|FOR IMMEDIATE RELEASE|
April 18, 2011
HHC Urges People Suffering from Health Effects of 9/11 to Seek Care
A decade later, WTC Environmental Health Center continues to evaluate and treat victims of the tragedy
New York, NY - The New York City Health and Hospitals Corporation (HHC) is urging people who were living, working or going to school in Lower Manhattan on 9/11 and in the months that followed to seek medical care if they believe they may have a health problem related to the disaster.
The HHC WTC Environmental Health Center assesses and treats WTC-related medical and mental illness in adults and children. More than 5,000 patients have received health services at the WTC clinic locations at Bellevue Hospital Center and Gouverneur Healthcare Services in Manhattan, and Elmhurst Hospital Center in Queens.
“Ten years later, children and adults are developing symptoms or have illnesses that may be connected to 9/11 and have gone undiagnosed,” said Dr. Elizabeth Fiorino, a pediatric pulmonologist in the Bellevue clinic. Doctors said they see patients suffering from respiratory ailments such as asthma and mental health issues including post traumatic stress disorder.
“We see patients with persistent symptoms such as shortness of breath, coughing, wheezing, stomach problems, skin problems, depression, anxiety and nervousness,” Dr. Fiorino said. The exposure to 9/11 could have been direct or indirect, especially in children whose parents were first responders or who worked clearing away debris and came home covered in 9/11 dust.
Under the James Zadroga 9/11 Health and Compensation Law, which will take effect on July 1, federal funding will be available for the next five years through a reimbursement system that will cover 9/11-related health services.
Doctors at the WTC clinic are specialists and sub-specialists who work with patients’ primary care physicians. If a patient doesn’t have a primary care doctor, HHC will connect them to one. Treatment and medications for WTC-related illness are available with no out of pocket costs to patients.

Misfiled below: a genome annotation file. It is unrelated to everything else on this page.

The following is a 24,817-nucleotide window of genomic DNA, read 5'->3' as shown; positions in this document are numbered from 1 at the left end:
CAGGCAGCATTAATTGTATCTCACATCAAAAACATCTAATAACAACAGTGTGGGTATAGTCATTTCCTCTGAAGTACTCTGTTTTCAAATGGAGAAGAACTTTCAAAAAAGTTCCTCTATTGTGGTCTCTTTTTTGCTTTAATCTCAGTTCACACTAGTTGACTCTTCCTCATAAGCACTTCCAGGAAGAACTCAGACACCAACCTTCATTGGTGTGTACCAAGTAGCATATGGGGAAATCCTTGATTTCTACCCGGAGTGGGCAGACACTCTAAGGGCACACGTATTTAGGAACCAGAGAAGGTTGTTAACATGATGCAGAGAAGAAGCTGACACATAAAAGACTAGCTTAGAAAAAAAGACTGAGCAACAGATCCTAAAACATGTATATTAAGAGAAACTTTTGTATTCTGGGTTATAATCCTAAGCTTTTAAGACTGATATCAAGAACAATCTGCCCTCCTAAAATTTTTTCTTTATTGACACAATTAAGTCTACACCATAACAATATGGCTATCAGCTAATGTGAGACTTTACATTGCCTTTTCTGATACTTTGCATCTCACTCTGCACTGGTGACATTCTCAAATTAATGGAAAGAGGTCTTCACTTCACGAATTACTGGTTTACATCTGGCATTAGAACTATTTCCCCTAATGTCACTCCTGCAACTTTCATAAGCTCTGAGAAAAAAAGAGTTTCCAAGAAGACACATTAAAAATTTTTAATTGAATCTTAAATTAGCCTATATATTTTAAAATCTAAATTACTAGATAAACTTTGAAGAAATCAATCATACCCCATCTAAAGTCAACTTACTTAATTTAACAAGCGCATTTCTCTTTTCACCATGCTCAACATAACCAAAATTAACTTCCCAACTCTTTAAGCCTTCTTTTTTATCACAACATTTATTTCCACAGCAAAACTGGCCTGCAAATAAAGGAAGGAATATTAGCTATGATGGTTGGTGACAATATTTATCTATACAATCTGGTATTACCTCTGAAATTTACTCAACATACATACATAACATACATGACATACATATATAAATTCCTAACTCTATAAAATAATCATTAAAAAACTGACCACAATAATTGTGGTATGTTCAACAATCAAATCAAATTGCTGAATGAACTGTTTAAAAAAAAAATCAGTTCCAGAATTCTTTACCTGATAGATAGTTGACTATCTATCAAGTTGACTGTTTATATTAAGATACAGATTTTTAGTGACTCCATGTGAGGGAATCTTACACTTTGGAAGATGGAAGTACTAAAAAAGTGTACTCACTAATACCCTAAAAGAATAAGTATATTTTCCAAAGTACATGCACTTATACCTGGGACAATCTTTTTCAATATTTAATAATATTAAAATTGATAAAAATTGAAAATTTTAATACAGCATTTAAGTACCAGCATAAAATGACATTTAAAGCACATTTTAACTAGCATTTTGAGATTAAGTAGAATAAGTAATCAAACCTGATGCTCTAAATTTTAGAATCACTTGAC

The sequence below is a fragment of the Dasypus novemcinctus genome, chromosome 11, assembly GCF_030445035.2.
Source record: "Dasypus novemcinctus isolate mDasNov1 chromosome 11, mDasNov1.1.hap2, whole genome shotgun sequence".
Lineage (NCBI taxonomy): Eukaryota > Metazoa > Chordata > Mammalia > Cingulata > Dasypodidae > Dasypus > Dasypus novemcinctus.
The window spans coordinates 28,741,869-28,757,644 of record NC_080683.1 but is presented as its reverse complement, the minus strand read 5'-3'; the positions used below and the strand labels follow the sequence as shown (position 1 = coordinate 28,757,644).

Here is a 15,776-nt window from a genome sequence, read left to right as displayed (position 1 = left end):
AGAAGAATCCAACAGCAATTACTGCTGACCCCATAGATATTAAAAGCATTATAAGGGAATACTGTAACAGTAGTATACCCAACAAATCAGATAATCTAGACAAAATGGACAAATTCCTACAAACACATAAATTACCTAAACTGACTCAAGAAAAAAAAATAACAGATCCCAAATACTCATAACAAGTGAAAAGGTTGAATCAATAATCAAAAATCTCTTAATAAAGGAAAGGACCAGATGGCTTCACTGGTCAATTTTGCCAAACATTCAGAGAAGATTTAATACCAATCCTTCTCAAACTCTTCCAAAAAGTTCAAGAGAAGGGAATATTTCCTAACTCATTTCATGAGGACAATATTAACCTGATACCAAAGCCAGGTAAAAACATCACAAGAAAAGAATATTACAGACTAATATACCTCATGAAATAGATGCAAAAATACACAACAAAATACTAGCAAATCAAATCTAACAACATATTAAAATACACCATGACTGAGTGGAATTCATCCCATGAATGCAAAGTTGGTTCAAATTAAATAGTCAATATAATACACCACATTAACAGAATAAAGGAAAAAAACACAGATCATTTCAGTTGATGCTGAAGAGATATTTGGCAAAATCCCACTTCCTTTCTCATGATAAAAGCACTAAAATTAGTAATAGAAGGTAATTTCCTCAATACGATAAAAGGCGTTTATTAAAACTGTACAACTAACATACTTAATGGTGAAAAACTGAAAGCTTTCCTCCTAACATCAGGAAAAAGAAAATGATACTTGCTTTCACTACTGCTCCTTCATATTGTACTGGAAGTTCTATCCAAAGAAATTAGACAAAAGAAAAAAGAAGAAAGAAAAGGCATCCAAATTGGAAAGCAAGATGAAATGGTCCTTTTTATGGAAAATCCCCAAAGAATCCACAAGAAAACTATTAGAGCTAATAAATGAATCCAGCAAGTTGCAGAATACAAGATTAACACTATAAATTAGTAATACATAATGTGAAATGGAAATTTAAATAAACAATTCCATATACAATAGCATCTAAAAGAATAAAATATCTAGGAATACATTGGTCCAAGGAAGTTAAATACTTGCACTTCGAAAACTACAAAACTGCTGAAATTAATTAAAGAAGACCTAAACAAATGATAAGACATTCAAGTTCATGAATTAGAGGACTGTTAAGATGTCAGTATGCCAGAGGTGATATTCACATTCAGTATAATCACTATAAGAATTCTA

Anyone who believes they or someone in their family might have a health problem related to 9/11 may call toll free at 1-877-WTC-0107 (1-877-982-0107). When you call, you will reach a person who will ask a few questions about your health problems to see if the program is right for you. If you do not speak English, you will be able to speak with someone in your language. Information is also available on the HHC website, www.nyc.gov/hhc or by calling 311.
The New York City Health and Hospitals Corporation (HHC) is a $6.7 billion integrated health care delivery system with its own 400,000 member health plan, MetroPlus, and is the largest municipal health care organization in the country. HHC serves 1.3 million New Yorkers every year and more than 450,000 are uninsured. HHC provides medical, mental health and substance abuse services through its 11 acute care hospitals, four skilled nursing facilities, six large diagnostic and treatment centers and more than 80 community based clinics. HHC Health and Home Care also provides in-home services for New Yorkers. HHC was the 2008 recipient of the National Quality Forum and The Joint Commissions John M. Eisenberg Award for Innovation in Patient Safety and Quality. For more information, visit www.nyc.gov/hhc.
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